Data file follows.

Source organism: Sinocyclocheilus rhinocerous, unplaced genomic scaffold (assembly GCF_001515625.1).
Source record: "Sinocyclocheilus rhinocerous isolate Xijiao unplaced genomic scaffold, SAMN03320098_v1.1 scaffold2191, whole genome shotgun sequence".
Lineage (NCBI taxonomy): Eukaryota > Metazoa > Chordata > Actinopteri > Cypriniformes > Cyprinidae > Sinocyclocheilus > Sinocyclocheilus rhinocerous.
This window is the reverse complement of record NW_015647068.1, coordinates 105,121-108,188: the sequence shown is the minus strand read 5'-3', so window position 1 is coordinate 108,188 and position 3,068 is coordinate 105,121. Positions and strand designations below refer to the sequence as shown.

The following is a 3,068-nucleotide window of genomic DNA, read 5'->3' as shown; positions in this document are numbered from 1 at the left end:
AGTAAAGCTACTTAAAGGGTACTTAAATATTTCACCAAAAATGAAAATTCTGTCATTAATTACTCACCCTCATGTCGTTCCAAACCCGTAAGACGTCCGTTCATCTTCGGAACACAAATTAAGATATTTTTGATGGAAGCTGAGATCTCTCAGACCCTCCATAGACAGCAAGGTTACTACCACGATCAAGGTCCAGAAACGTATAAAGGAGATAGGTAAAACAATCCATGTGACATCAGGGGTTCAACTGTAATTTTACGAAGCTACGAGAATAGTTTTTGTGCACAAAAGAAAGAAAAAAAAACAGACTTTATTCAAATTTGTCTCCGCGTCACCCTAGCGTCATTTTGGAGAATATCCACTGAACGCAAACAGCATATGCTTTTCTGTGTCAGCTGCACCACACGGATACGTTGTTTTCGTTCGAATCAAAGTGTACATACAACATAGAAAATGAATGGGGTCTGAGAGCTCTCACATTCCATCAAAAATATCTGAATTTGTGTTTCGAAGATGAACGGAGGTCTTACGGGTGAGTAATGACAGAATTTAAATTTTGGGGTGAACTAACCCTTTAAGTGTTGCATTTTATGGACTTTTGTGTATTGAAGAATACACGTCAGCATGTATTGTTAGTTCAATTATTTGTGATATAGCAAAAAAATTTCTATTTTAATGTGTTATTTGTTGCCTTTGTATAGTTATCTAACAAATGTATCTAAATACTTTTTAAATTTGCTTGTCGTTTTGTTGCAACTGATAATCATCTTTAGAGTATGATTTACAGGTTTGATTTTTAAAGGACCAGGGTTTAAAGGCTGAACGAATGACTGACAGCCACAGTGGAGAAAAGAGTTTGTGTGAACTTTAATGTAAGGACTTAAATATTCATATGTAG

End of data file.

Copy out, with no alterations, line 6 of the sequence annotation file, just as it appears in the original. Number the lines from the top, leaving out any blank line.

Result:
AGTAAAGCTACTTAAAGGGTACTTAAATATTTCACCAAAAATGAAAATTCTGTCATTAATTACTCACCCTCATGTCGTTCCAAACCCGTAAGACGTCCGTTCATCTTCGGAACACAAATTAAGATATTTTTGATGGAAGCTGAGATCTCTCAGACCCTCCATAGACAGCAAGGTTACTACCACGATCAAGGTCCAGAAACGTATAAAGGAGATAGGTAAAACAATCCATGTGACATCAGGGGTTCAACTGTAATTTTACGAAGCTACGAGAATAGTTTTTGTGCACAAAAGAAAGAAAAAAAAACAGACTTTATTCAAATTTGTCTCCGCGTCACCCTAGCGTCATTTTGGAGAATATCCACTGAACGCAAACAGCATATGCTTTTCTGTGTCAGCTGCACCACACGGATACGTTGTTTTCGTTCGAATCAAAGTGTACATACAACATAGAAAATGAATGGGGTCTGAGAGCTCTCACATTCCATCAAAAATATCTGAATTTGTGTTTCGAAGATGAACGGAGGTCTTACGGGTGAGTAATGACAGAATTTAAATTTTGGGGTGAACTAACCCTTTAAGTGTTGCATTTTATGGACTTTTGTGTATTGAAGAATACACGTCAGCATGTATTGTTAGTTCAATTATTTGTGATATAGCAAAAAAATTTCTATTTTAATGTGTTATTTGTTGCCTTTGTATAGTTATCTAACAAATGTATCTAAATACTTTTTAAATTTGCTTGTCGTTTTGTTGCAACTGATAATCATCTTTAGAGTATGATTTACAGGTTTGATTTTTAAAGGACCAGGGTTTAAAGGCTGAACGAATGACTGACAGCCACAGTGGAGAAAAGAGTTTGTGTGAACTTTAATGTAAGGACTTAAATATTCATATGTAG